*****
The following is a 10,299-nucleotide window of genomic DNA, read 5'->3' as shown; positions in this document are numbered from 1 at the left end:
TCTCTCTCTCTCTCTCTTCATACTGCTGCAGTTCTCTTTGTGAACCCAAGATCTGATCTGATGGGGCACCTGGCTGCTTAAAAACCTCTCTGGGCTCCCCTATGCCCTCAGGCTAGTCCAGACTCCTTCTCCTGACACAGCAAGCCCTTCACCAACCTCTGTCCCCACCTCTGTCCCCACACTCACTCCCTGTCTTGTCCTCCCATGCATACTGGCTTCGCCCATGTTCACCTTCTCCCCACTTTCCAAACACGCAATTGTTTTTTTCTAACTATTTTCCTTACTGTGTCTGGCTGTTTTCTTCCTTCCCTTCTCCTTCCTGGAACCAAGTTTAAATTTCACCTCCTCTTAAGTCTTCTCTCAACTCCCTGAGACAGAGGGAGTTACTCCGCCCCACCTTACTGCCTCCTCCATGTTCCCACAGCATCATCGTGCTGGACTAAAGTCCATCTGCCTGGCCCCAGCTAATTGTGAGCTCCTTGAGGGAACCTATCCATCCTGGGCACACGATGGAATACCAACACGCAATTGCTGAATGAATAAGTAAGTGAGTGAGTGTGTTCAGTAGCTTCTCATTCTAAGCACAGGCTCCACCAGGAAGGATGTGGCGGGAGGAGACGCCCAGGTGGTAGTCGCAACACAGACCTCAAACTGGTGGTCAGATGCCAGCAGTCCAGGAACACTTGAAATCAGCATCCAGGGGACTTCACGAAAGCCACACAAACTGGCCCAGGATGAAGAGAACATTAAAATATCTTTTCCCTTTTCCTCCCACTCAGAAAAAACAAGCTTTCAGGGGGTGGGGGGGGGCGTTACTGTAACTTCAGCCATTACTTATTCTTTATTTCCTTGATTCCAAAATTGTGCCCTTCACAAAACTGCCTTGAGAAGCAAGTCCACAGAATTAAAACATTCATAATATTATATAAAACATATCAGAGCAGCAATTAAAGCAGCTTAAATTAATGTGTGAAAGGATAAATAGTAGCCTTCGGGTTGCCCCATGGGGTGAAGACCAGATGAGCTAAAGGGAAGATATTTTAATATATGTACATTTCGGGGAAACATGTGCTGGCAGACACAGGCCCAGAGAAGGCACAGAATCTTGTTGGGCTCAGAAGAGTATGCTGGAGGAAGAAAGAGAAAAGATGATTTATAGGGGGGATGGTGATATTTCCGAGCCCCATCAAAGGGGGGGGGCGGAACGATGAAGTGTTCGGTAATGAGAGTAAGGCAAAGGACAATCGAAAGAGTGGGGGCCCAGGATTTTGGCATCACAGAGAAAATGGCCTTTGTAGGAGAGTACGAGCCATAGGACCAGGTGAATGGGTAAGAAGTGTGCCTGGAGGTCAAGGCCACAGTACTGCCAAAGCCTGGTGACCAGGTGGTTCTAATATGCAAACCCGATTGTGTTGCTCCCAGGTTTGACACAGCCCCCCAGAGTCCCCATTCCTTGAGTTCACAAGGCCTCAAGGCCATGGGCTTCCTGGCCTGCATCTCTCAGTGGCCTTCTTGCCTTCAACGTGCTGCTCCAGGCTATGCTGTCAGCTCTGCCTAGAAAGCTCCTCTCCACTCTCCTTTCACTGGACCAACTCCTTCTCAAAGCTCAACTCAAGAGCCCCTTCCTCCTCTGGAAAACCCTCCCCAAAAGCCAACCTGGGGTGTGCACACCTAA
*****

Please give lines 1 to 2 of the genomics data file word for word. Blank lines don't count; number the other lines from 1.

The following is a 10,299-nucleotide window of genomic DNA, read 5'->3' as shown; positions in this document are numbered from 1 at the left end:
TCTCTCTCTCTCTCTCTTCATACTGCTGCAGTTCTCTTTGTGAACCCAAGATCTGATCTGATGGGGCACCTGGCTGCTTAAAAACCTCTCTGGGCTCCCCTATGCCCTCAGGCTAGTCCAGACTCCTTCTCCTGACACAGCAAGCCCTTCACCAACCTCTGTCCCCACCTCTGTCCCCACACTCACTCCCTGTCTTGTCCTCCCATGCATACTGGCTTCGCCCATGTTCACCTTCTCCCCACTTTCCAAACACGCAATTGTTTTTTTCTAACTATTTTCCTTACTGTGTCTGGCTGTTTTCTTCCTTCCCTTCTCCTTCCTGGAACCAAGTTTAAATTTCACCTCCTCTTAAGTCTTCTCTCAACTCCCTGAGACAGAGGGAGTTACTCCGCCCCACCTTACTGCCTCCTCCATGTTCCCACAGCATCATCGTGCTGGACTAAAGTCCATCTGCCTGGCCCCAGCTAATTGTGAGCTCCTTGAGGGAACCTATCCATCCTGGGCACACGATGGAATACCAACACGCAATTGCTGAATGAATAAGTAAGTGAGTGAGTGTGTTCAGTAGCTTCTCATTCTAAGCACAGGCTCCACCAGGAAGGATGTGGCGGGAGGAGACGCCCAGGTGGTAGTCGCAACACAGACCTCAAACTGGTGGTCAGATGCCAGCAGTCCAGGAACACTTGAAATCAGCATCCAGGGGACTTCACGAAAGCCACACAAACTGGCCCAGGATGAAGAGAACATTAAAATATCTTTTCCCTTTTCCTCCCACTCAGAAAAAACAAGCTTTCAGGGGGTGGGGGGGGGCGTTACTGTAACTTCAGCCATTACTTATTCTTTATTTCCTTGATTCCAAAATTGTGCCCTTCACAAAACTGCCTTGAGAAGCAAGTCCACAGAATTAAAACATTCATAATATTATATAAAACATATCAGAGCAGCAATTAAAGCAGCTTAAATTAATGTGTGAAAGGATAAATAGTAGCCTTCGGGTTGCCCCATGGGGTGAAGACCAGATGAGCTAAAGGGAAGATATTTTAATATATGTACATTTCGGGGAAACATGTGCTGGCAGACACAGGCCCAGAGAAGGCACAGAATCTTGTTGGGCTCAGAAGAGTATGCTGGAGGAAGAAAGAGAAAAGATGATTTATAGGGGGGATGGTGATATTTCCGAGCCCCATCAAAGGGGGGGGGCGGAACGATGAAGTGTTCGGTAATGAGAGTAAGGCAAAGGACAATCGAAAGAGTGGGGGCCCAGGATTTTGGCATCACAGAGAAAATGGCCTTTGTAGGAGAGTACGAGCCATAGGACCAGGTGAATGGGTAAGAAGTGTGCCTGGAGGTCAAGGCCACAGTACTGCCAAAGCCTGGTGACCAGGTGGTTCTAATATGCAAACCCGATTGTGTTGCTCCCAGGTTTGACACAGCCCCCCAGAGTCCCCATTCCTTGAGTTCACAAGGCCTCAAGGCCATGGGCTTCCTGGCCTGCATCTCTCAGTGGCCTTCTTGCCTTCAACGTGCTGCTCCAGGCTATGCTGTCAGCTCTGCCTAGAAAGCTCCTCTCCACTCTCCTTTCACTGGACCAACTCCTTCTCAAAGCTCAACTCAAGAGCCCCTTCCTCCTCTGGAAAACCCTCCCCAAAAGCCAACCTGGGGTGTGCACACCTAA